This post was started in the middle of July… Last night my neighbor died. He was elderly and had been declining for some time, so it wasn’t a overly surprising or dramatic death. However his passing has affected me, I realized in my nearly 2 years living in the house next door, I never held a conversation with the man. I know some things about him, but I have been so caught up in myself and my own life that I didn’t reach out. Do I think if I had been a better neighbor, this man would have continued on a little longer? No and he had lots of friends and visitors, but what can one more friendly face hurt?

In all honesty, I know very little about any of our neighbors. I know less names of those who live on our block, than I did growing up where there was acres/miles between us.  When we first moved in, I made a slight effort making up a few Christmas goody plates, but only gave 2 of them away, because when people didn’t answer the door, I didn’t come back later and try again. I have become too independent. I talk about life taking a village, and yet my village is remarkably small.

Growing up, I think about my parent’s friends and our family. We knew all the neighbors on our road and at least knew the names and phone numbers of people on the way to town or in the near by areas. This list was far beyond the power company or town hall, but family, friends, support for any situation. We knew these people from just driving by and saying hello, visiting on occasion, and just being neighborly.

In the past 10 years, being neighborly has changed, while I know I have cut myself off from getting too close to anyone, it is an epidemic. People can tell you more about Google and the news from far away lands, but can’t tell you the names of the people who live right next door. We don’t call on a neighbor to talk to them about the neighborhood, we text people across the country who we haven’t seen in years and consider our best friends. There is nothing wrong with long distance friendships, but people need other people too. We need to have side fence meetings to talk about the changing weather and what Ol’ Mr. Taylor down the block is up to.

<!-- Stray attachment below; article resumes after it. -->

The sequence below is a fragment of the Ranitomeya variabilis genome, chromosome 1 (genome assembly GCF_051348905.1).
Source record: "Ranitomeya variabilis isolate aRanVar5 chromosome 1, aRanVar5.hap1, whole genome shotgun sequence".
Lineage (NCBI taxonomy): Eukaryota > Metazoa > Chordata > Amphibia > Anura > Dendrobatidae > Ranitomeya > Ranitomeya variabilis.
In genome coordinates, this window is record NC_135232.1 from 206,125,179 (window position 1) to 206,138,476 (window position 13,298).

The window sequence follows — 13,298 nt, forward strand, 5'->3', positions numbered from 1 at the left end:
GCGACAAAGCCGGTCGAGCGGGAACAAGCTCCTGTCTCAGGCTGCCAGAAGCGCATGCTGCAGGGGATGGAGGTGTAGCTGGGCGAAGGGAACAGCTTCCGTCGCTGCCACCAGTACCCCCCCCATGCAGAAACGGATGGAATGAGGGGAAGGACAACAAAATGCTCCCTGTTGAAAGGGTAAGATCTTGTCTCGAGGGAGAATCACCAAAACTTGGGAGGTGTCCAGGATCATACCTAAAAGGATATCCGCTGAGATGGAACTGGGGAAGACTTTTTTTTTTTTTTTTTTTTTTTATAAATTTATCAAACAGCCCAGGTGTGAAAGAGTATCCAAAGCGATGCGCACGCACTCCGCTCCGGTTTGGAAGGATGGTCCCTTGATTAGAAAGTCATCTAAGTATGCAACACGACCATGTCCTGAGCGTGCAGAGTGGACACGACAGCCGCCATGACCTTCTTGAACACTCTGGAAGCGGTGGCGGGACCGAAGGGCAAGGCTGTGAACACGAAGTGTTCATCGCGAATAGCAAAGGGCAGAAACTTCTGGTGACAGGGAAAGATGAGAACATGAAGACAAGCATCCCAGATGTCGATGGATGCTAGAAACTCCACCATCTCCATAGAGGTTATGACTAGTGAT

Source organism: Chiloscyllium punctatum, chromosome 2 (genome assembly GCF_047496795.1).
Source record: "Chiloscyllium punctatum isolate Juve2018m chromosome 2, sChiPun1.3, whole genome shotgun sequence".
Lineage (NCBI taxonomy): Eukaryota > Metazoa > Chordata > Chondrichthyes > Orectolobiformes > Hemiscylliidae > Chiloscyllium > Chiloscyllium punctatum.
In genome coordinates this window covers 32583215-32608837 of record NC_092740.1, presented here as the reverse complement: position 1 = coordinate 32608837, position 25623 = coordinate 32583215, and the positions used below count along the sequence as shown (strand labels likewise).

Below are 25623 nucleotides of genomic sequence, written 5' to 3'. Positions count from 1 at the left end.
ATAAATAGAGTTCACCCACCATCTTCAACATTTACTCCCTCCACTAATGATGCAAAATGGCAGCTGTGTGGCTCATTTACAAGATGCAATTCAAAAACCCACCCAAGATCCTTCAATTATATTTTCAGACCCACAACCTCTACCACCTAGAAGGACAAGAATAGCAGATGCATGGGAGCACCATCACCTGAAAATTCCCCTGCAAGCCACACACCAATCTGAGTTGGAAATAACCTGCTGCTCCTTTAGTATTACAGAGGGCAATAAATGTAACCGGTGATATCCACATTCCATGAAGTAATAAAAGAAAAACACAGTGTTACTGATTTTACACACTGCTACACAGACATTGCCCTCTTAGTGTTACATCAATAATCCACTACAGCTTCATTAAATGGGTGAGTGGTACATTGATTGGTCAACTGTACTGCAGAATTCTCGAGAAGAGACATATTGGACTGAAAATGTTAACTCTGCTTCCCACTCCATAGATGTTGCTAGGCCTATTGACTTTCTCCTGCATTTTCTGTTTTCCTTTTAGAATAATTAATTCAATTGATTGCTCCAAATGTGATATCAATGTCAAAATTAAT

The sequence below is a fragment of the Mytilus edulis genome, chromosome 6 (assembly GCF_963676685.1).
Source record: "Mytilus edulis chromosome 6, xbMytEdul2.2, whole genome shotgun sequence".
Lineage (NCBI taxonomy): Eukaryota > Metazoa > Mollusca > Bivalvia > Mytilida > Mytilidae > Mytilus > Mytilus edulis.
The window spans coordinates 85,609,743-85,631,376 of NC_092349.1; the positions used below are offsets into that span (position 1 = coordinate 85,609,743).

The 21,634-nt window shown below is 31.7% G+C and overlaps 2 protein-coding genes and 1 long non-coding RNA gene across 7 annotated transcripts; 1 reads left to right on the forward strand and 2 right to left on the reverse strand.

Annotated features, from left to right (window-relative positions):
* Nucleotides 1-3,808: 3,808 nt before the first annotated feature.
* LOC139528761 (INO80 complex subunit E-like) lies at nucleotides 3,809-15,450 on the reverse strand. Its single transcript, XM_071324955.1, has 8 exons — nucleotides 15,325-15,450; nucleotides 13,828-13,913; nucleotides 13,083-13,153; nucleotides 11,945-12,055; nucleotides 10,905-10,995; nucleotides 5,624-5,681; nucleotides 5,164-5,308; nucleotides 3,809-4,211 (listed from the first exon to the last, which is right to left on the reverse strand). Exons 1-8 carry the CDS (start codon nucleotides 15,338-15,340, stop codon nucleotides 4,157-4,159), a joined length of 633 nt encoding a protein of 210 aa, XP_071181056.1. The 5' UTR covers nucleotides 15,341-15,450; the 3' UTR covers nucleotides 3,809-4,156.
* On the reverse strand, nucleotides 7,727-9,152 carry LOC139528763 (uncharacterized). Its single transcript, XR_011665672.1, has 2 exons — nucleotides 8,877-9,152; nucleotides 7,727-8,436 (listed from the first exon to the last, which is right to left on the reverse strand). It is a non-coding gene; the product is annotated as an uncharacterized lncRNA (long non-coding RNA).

People, particularly of the younger generation, have become so caught up in who is offending who and what celebrities are doing, that they are afraid to reach out to the human beings living right next door. We have been taught that our independence and being able to do things on our own is the only way to achieve satisfaction, but we are missing great opportunities to connect, to love, to learn. Thinking about my elderly neighbor’s passing, also makes me think of my grandparents, 3 of which are still living and in relatively good health. I am reminded of how much I used to appreciate the generations before me. I used to love visiting my grandparents and listening to the history they witnessed… both mainstream and personal/familial. Now even though I am surrounded by people similar in age to my grandparents, I don’t make time to listen. I don’t make time to learn form the wisdom of those who have walked these roads before me and because I haven’t made them a priority, John isn’t benefiting from the knowledge we are surrounded by either.

Since this post has taken me a long time to write, we have met family members of our dear neighbor Alf and learned that his brother and sister-in-law will be moving in as our new neighbors soon and I am already working on a basket to welcome them to the neighborhood, because I don’t want to miss out on another opportunity to make a friend from our neighbors.

Rest in peace Alf and memory eternal.

Do you know your neighbors?

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